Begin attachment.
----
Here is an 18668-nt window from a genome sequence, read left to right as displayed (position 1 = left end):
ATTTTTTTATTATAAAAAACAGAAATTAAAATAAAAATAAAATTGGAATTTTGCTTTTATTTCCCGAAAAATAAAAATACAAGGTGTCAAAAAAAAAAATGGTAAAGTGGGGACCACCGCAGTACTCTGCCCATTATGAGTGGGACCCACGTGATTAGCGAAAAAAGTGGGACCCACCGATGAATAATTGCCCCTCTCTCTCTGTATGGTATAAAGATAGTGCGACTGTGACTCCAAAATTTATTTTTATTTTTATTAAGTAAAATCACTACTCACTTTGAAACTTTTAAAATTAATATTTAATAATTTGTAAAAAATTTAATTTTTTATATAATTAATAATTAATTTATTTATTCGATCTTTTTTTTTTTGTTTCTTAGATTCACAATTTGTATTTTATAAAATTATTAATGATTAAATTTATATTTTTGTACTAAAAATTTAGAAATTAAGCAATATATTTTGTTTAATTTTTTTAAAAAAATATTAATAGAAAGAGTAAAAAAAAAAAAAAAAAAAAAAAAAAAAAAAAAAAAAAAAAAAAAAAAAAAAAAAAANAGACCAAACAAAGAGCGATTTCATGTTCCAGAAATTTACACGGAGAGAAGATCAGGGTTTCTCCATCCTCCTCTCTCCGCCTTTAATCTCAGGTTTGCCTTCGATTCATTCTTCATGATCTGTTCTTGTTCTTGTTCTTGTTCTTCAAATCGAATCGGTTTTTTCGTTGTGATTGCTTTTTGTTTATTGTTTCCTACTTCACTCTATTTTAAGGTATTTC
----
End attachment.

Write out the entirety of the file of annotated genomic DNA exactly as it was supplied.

Here is an 18668-nt window from a genome sequence, read left to right as displayed (position 1 = left end):
ATTTTTTTATTATAAAAAACAGAAATTAAAATAAAAATAAAATTGGAATTTTGCTTTTATTTCCCGAAAAATAAAAATACAAGGTGTCAAAAAAAAAAATGGTAAAGTGGGGACCACCGCAGTACTCTGCCCATTATGAGTGGGACCCACGTGATTAGCGAAAAAAGTGGGACCCACCGATGAATAATTGCCCCTCTCTCTCTGTATGGTATAAAGATAGTGCGACTGTGACTCCAAAATTTATTTTTATTTTTATTAAGTAAAATCACTACTCACTTTGAAACTTTTAAAATTAATATTTAATAATTTGTAAAAAATTTAATTTTTTATATAATTAATAATTAATTTATTTATTCGATCTTTTTTTTTTTGTTTCTTAGATTCACAATTTGTATTTTATAAAATTATTAATGATTAAATTTATATTTTTGTACTAAAAATTTAGAAATTAAGCAATATATTTTGTTTAATTTTTTTAAAAAAATATTAATAGAAAGAGTAAAAAAAAAAAAAAAAAAAAAAAAAAAAAAAAAAAAAAAAAAAAAAAAAAAAAAAAANAGACCAAACAAAGAGCGATTTCATGTTCCAGAAATTTACACGGAGAGAAGATCAGGGTTTCTCCATCCTCCTCTCTCCGCCTTTAATCTCAGGTTTGCCTTCGATTCATTCTTCATGATCTGTTCTTGTTCTTGTTCTTGTTCTTCAAATCGAATCGGTTTTTTCGTTGTGATTGCTTTTTGTTTATTGTTTCCTACTTCACTCTATTTTAAGGTATTTC